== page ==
I am citing a verse from the Bible and attempting to refer to similar-meaning verses in the same parenthetical citation. An example is as follows:

“God opposes the proud but gives grace to the humble” (Proverbs 3:34, James 4:6, 1 Peter 5:5; see also Psalm 138:6, Proverbs 29:23, Matthew 23:12, Luke 1:52).

In this example the first three verses contain the quote exactly while the following four citations are verses with a similar meaning.

I know of some parenthetical citation abbreviations like "e.g." and "cf." Does anything similar exist for "see also"?

  • 1
    There is "et al." but it does not usually include the actual references. Commented Mar 29, 2019 at 19:40
  • 2
    In practice cf. is used in these situations: you are recommending that your reader compare these sources to the verse you cite. Commented Mar 29, 2019 at 19:47
  • @StoneyB That is true even if they are saying roughly the same thing? I thought that cf. was used to contrast more so. Commented Mar 29, 2019 at 20:06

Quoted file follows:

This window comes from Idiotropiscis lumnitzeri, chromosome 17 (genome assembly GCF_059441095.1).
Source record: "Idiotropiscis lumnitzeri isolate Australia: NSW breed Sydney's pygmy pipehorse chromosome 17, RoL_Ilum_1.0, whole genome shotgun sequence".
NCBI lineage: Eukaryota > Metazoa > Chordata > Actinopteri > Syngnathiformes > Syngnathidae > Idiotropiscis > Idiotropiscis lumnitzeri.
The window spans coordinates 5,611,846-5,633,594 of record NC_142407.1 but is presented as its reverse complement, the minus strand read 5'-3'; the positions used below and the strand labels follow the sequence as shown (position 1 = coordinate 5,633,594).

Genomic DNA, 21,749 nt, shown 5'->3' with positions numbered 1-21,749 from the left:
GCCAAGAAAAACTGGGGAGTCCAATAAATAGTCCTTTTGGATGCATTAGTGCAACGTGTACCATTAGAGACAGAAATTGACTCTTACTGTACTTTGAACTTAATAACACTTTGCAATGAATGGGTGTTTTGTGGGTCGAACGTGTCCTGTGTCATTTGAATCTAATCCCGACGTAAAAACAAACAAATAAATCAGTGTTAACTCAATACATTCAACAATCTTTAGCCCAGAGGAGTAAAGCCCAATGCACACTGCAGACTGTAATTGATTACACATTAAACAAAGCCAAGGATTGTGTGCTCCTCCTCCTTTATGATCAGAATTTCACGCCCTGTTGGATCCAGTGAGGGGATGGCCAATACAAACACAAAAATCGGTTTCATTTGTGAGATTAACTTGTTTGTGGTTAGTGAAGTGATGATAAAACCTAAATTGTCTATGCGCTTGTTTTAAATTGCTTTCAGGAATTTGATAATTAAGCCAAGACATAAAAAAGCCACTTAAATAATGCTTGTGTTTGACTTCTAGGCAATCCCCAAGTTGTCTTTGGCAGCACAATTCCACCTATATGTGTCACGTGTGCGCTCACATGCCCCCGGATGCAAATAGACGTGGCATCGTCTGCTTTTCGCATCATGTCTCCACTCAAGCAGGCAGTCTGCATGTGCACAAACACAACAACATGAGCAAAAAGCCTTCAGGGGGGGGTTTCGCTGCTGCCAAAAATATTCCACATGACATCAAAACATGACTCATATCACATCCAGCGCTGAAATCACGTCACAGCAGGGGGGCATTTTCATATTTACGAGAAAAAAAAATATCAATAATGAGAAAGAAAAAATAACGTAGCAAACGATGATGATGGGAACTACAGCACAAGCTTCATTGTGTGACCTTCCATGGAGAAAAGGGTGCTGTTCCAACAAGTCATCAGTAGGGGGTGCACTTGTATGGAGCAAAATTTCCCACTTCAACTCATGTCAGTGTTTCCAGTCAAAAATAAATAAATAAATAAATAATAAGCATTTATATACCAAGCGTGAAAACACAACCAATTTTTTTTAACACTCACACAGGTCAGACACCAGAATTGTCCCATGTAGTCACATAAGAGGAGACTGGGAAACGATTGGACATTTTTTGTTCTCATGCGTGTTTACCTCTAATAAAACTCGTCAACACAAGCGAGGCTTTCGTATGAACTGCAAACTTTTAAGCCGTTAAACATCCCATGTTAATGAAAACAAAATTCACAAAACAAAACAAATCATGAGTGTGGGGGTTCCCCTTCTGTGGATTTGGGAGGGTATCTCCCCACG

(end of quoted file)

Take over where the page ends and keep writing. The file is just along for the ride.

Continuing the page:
• 1
    It may be used either way. It is courteous to prepare the reader by indicating whether similarity or contrast is intended, but this can be accomplished very simply with and cf. or but cf.. Commented Mar 29, 2019 at 21:33

1 Answer 1


I've seen "vide quoque," but I haven't seen it abbreviated as "v.q.," not like how you see "i.e." or "e.g."

Incidentally, it requires a comma after it like other similar Latin expressions.


In the New Testament, The Gospel According to Matthew provides Jesus' genealogy in chapter 1 (vide quoque, The Gospel According to Luke, chapter 3).



  • Very interesting. Thanks a lot! Commented Mar 29, 2019 at 20:11
  • 1
    You're welcome. You might be able to use "v.q." after you had used "vide quoque" once. Like with acronyms, once you've established the meaning of something in writing, you can later abbreviate it. Commented Mar 29, 2019 at 20:17

Your Answer

By clicking “Post Your Answer”, you agree to our terms of service and acknowledge you have read our privacy policy.

Not the answer you're looking for? Browse other questions tagged or ask your own question.